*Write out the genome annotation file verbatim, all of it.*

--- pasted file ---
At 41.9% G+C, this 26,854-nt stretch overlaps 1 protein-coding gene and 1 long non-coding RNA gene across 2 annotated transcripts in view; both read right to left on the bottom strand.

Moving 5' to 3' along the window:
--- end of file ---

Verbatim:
At 41.9% G+C, this 26,854-nt stretch overlaps 1 protein-coding gene and 1 long non-coding RNA gene across 2 annotated transcripts in view; both read right to left on the bottom strand.

Moving 5' to 3' along the window: